Asing appointed interim mayor

Yukimura, Rapozo announce mayoral campaigns

by Nathan Eagle – THE GARDEN ISLAND

The Kaua‘i County Council yesterday unanimously appointed its chair and most senior member, Bill “Kaipo” Asing, to serve as mayor through Dec. 1, but the unprecedented session at the Historic County Building did not stop there.

By the end of the morning, council members JoAnn Yukimura and Mel Rapozo announced their intent to run for mayor in a special election this fall.

With Councilwoman Shaylene Iseri-Carvalho running for county prosecutor, there are now three incumbents not seeking re-election this November.

The legislative body’s sole task at the special meeting was to pick one of its seven members to serve as interim mayor as the county charter mandates in case of a vacancy in office.

Mayor Bryan Baptiste, 52, died June 22 at Wilcox Memorial Hospital after suffering cardiac arrest at his Wailua home where he was recovering from heart bypass surgery.

County officials allowed a two-week grieving period, which concluded with a ceremony attended by hundreds of residents on Sunday, before moving forward in the mayoral succession process.

Baptiste’s administrative aide, Gary Heu, has served as acting mayor since the unexpected death.

The County Clerk’s Office yesterday issued a proclamation for a special mayoral vacancy election. The special nonpartisan election will be held in conjunction with the county’s Sept. 20 primary election and, if a second election is necessary, during the general election on Nov. 4, a county news release states.

The term of office begins Dec. 1 and will be for the final two years left in Baptiste’s second term.

Asing will assume his new role as mayor for the next five months after he resigns from the council and takes the oath of office.

The council then has 30 days to select someone to fill the resulting vacancy. If this fails to happen, the charter says the interim mayor will pick someone.

In response to a question from Councilman Jay Furfaro on when this clock starts, Deputy County Attorney Harrison Kawate said the general rule is that the vacancy is created upon resignation.

The individual picked to serve as interim mayor remains a council member until resignation. The appointed person becomes mayor after being sworn into office, Kawate said.

Asing said he has no intention of resigning from his council post before tomorrow’s council meeting.

Two council members will be absent from that meeting because they will be attending the National Association of Counties annual conference in Kansas City, Mo.

Asing said he wants to be at the council meeting to ensure there is a quorum and business can be conducted.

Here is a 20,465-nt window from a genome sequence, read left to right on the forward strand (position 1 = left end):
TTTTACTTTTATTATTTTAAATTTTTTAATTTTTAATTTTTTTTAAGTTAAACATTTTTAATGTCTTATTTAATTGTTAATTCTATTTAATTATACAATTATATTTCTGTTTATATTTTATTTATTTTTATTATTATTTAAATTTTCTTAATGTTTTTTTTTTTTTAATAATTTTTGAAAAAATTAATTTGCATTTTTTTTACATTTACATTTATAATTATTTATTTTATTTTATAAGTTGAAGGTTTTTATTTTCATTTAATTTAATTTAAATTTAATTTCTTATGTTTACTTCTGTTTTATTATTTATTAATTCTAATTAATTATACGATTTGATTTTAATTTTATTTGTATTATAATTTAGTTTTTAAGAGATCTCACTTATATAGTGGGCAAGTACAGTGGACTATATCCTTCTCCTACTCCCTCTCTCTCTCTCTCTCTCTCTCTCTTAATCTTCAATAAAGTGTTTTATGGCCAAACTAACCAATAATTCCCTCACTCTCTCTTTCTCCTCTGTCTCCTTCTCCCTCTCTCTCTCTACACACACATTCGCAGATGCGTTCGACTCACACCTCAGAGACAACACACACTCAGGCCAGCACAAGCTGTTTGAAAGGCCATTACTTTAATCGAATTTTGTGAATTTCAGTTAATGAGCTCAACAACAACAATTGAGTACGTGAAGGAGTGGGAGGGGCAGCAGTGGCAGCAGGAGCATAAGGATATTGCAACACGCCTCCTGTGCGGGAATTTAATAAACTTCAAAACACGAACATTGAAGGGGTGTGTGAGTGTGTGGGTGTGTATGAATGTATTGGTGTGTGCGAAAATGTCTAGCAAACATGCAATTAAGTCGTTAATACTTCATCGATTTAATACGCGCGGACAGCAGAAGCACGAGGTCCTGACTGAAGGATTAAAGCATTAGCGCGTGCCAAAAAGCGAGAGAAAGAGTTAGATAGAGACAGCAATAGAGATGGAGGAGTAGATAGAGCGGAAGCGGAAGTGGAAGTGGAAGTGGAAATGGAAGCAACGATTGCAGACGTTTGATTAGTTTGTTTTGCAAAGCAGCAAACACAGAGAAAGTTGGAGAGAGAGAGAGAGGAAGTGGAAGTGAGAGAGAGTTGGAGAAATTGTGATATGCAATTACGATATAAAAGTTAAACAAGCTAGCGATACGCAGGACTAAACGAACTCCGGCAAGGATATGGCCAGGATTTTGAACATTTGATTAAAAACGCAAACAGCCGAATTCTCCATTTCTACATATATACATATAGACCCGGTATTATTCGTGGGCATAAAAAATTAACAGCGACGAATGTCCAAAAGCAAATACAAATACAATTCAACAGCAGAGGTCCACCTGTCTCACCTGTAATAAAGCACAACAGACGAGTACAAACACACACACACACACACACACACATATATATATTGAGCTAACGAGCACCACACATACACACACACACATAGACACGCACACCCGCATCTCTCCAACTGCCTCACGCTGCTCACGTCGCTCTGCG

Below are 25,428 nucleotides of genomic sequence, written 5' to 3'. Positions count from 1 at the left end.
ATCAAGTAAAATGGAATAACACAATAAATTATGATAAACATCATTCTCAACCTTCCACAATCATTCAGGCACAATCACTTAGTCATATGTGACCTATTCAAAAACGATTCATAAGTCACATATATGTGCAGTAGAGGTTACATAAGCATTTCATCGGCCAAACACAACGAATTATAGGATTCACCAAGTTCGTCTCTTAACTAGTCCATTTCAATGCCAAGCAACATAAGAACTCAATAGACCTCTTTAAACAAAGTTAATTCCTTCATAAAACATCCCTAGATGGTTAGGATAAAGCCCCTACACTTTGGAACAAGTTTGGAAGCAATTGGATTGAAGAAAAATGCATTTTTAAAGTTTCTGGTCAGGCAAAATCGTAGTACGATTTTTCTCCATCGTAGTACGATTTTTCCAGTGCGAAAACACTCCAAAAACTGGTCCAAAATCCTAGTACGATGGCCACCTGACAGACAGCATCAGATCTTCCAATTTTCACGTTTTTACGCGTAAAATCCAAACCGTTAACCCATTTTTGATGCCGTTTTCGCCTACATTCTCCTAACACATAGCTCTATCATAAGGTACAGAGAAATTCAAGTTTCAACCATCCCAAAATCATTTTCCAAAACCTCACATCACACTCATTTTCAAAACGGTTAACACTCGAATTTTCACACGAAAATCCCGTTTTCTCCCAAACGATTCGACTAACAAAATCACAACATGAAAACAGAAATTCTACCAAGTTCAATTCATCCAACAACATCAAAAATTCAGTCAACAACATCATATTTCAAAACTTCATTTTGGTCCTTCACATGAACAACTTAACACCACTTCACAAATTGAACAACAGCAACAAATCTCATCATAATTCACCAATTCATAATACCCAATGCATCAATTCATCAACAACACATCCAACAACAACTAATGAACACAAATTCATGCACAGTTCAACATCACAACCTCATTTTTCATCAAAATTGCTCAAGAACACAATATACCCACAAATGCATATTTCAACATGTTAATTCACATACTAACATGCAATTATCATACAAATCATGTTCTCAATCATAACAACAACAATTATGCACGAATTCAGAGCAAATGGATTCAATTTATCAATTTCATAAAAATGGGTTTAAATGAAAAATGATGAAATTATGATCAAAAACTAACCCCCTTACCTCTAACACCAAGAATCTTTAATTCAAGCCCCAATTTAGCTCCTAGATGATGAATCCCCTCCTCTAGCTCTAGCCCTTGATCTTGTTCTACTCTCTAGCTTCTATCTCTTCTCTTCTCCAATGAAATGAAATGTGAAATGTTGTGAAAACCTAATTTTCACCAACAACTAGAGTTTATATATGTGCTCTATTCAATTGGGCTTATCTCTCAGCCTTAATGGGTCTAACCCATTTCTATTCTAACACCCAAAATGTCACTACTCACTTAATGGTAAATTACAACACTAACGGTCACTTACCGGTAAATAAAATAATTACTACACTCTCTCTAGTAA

The charter is silent on when, or if, the appointed interim mayor must resign from the council.

There is no “black and white answer,” Asing said, adding that the timetable will be evaluated with the administration and “what is best for the community.”

Council members encouraged him to act with haste.

“We’re all here with heavy hearts wishing this was something we didn’t have to do,” Councilman Ron Kouchi said before the nomination process. “I hope whoever is picked submits that letter of resignation quickly.”

Iseri-Carvalho urged the newly appointed interim mayor to resign from the council immediately after the meeting.

Asing, who has served on the council for 24 years, was the only member nominated to serve as interim mayor.

“We will all work together for the benefit of all the people of Kaua‘i and the state of Hawai‘i,” he said after the vote. “That is my promise.”

There will be no “major changes” or “shake-up” in the administration, Asing said after the meeting. “I want people to feel comfortable. Everything that is in place will remain in place.”

As interim mayor, he said he has no plans to propose new initiatives. He said the load on the council’s plate is already “enormous,” noting pending legislation concerning gated communities, real property tax reform and agricultural subdivisions.

It is “not right and not fair” that the council should be faced with tough issues politically during an election year.

“If you want good, solid decision-making, you won’t get it in this period of time,” he said, noting how council members are unafraid to take stands and ask tough questions during non-election years.

Heu, who said he currently has no intention of running for mayor, called Asing a “practical guy.”